Outwardly, HP’s product and process appear to be extensions of 3D Systems’ 4500 technology that deposits an acrylate resin onto an acrylate powder bed, which is then heated for inducing polymerization. While this marriage of inkjet and powder-bed is innovative, the resulting parts probably won’t be as robust as thermally bonded, polyamide SLS parts.

That said, I am still somewhat skeptical of HP’s technology, yet hopeful because the machine is a potential dream product, but is it an impossible dream? HP has created a machine that could revolutionize the industry, now it just needs to find a way to make the machine work as claimed. No small feat.

Big bets have been placed on HP Inc. , and one of them is on an historic Hewlett-Packard strength: 2D printing. This time, however, it’s in 3D, and the risks and rewards are much bigger.

Most of today’s large commercial 3D printers are relatively slow, expensive, and difficult to use.

HP 3D printing to the rescue? The new division plans to launch a line of 3D printers “at some time” that promise to top competing machines from competitors such as Stratasys and 3D Systems. “All of the excitement about the market is real,” said Stephen Nigro, president of HP 3D Printing. “But there are a lot of problems to overcome.” Well said, and very true.

HP Multi Jet Fusion Technology: Disruptive 3D printing technology for a new era of manufacturing

The MJF technology uses a thermal inkjet array and chemical agents to produce what it says are more reliable and precise parts. Objects can be made from a variety of materials in an array of colors and, crucially, at speeds 10 times faster than what’s available from today’s commercial 3D printers.

It’s a steep climb, but Nigro, who started at HP in 1982 as part of the team that developed the first color inkjet printer, is optimistic: “We plan to be the leader in 3D printing.”

SME Fellow Terry Wohlers, a world-leading AM expert, has said that MJF is “one of the biggest developments in the history of additive manufacturing and 3D printing.”

This product, although tremendous in potential still does not have a firm price or general availability/delivery timeframe. When we asked directly about these issues at IMTS 2016 in September, the HP spokesperson would not comment on or off the record. Therefore, the skepticism.

Delivering Desktop “Creation Stations”

HP brought what is considered to be the future into education with its Sprout and Sprout 3D desktop creation stations.

Last year the HP Sprout really caught my eye as a computing platform that is truly unique because it is a desktop computer, but is also has an integrated 3D scanner for 3D object capture and editing, as well as 3D print options.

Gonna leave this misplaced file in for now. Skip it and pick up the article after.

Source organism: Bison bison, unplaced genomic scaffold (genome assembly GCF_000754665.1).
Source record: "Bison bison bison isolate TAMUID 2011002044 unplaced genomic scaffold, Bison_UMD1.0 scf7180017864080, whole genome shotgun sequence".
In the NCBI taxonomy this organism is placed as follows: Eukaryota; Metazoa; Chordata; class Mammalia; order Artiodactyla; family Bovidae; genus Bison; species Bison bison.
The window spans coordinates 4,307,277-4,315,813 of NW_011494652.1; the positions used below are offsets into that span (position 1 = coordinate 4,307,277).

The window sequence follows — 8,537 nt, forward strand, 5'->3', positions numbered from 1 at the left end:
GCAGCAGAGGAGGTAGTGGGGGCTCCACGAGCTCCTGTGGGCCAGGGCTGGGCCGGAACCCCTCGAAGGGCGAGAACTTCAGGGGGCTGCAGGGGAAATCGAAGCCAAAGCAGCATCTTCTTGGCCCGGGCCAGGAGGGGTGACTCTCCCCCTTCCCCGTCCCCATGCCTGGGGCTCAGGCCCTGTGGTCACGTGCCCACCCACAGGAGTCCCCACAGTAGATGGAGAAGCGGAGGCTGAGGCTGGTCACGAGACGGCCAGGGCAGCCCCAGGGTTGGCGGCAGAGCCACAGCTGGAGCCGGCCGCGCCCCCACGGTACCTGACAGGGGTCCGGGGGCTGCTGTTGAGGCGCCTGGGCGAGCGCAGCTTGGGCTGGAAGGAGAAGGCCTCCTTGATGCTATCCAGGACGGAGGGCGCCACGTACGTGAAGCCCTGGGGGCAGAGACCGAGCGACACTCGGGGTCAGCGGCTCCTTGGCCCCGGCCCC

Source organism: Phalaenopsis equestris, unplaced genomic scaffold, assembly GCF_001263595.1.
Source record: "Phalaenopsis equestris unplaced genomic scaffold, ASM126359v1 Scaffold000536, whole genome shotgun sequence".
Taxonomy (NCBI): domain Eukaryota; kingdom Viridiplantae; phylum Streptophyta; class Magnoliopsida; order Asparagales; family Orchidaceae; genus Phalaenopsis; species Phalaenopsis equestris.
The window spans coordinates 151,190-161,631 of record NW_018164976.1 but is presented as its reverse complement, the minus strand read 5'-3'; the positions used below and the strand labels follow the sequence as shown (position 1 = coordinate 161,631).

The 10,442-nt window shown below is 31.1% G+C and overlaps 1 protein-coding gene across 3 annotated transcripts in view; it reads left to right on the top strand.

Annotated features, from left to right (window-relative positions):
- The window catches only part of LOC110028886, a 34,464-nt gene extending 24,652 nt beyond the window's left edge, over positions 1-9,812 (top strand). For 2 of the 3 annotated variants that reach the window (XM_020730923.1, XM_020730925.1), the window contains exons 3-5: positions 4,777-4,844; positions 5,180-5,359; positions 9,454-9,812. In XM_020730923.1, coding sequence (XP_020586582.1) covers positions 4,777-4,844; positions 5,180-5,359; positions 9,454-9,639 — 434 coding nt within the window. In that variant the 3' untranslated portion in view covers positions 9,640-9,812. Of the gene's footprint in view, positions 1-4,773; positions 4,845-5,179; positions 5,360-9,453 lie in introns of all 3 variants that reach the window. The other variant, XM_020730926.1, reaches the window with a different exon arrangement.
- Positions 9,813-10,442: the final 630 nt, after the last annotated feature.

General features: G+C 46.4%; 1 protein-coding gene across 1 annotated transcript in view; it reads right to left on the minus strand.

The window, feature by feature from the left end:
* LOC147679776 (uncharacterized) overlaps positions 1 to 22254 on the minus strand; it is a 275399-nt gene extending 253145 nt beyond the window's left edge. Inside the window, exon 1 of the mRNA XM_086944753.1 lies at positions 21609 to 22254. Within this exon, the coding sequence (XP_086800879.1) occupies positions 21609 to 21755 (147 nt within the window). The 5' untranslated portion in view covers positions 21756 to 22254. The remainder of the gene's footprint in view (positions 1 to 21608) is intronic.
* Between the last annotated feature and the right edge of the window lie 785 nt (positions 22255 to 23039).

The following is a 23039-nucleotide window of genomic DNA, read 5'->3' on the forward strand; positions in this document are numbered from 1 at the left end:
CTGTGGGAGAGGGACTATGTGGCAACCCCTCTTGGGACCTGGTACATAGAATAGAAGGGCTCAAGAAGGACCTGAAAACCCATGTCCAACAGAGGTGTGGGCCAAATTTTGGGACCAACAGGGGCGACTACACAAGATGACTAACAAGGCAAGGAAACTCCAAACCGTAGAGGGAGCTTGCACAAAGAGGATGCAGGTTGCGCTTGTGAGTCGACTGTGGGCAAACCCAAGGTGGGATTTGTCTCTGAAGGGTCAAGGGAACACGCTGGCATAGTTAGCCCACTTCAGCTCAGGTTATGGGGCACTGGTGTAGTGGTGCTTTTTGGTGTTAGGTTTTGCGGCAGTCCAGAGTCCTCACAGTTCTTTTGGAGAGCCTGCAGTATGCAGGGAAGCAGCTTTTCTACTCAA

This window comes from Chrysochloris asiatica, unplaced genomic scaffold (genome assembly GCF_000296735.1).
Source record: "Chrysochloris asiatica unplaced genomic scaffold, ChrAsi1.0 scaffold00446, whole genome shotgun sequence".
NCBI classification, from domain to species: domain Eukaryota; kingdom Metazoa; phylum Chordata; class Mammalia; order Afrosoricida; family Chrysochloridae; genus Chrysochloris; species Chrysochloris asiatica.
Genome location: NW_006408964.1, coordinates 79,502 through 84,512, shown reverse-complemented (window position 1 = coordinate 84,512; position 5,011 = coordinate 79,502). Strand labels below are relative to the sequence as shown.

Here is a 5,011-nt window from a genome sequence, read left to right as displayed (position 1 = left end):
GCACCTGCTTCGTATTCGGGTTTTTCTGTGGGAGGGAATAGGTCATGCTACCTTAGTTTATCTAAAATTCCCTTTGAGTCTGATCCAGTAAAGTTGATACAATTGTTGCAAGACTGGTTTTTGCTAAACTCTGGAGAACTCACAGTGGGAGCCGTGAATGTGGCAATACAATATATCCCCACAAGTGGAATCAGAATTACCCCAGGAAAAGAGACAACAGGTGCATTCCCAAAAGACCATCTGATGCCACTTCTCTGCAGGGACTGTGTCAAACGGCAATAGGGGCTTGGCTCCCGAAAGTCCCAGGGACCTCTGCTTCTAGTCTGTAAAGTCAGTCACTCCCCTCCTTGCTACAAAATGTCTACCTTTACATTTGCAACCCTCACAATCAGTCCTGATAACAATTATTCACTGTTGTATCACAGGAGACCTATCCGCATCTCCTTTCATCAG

The Sprout is a relatively high-end Windows computer with a novel two-screen configuration and advanced cameras, which combined can make some creative activities possible. The second display, on a desktop touch sensitive mat, is a major advance in the physical user interface for computers.

HP spent five years developing the technology for Sprout. It gathered sensors, cameras, touch devices, and dual-screen display technologies, along with its computer capabilities, but had to wait for some of the technologies to mature and become more affordable.

The ambitious goal was to redefine interaction with a computer. Easier said than done.

Ultimately, HP wanted to make the creative process of building 3D objects easier, analogous to capturing, manipulating, and printing a photo. But, how to pull a 3D object into a computer with the ability to manipulate and see things from multiple perspectives? Early on in the design process it was determined that both projected light for the 2D capture process and a 14.6-megapixel high-resolution camera were required. By combining the two processes using a structured light scanning process, HP was able to capture objects in 3D. That’s a simplistic overview, but that’s basically how it works.

HP employs multiple methods for scanning objects into Sprout. The first uses Intel’s Real Sense camera that captures imagery as part of its ability to sense gestures. The design team also implemented photogrammetry, basically taking a series of 2D photos and stitching them into a 3D image. For high-resolution capture, HP uses visible structured light-scanning process using a digital light processing (DLP) projector. The camera has a 200-micron (0.2 mm) scanning resolution.

What is the HP Sprout?

So, there is no doubt that HP’s Sprout is unique, but how has it been accepted and how well is it selling? HP has not been forthcoming with sales figures, so I can’t even begin to surmise how it’s doing. However, I have been to a couple Maker events where the Sprout was being demonstrated and the owners seemed quite pleased with the results. Admittedly, the objects being scanned, edited, and printed were relatively simple, but the results were quite impressive.

Will the Sprout be a “halo” product for HP? Is the Sprout the beginning of trend for similar products by competitors? I tend to think not on both counts, but the Sprout is innovative and shows that HP is willing to explore new directions to fuel its future growth.

EDITOR’S NOTE: I wanted to take a closer look at HP’s Sprout and really see what it’s like for myself. I contacted HP for an evaluation machine for writing a comprehensive review on my experience, but repeated requests to the company went unanswered.

In the final analysis, we continue to wish HP Inc. all the best and hope it can continue to return to some semblance of its old self, which are now selves.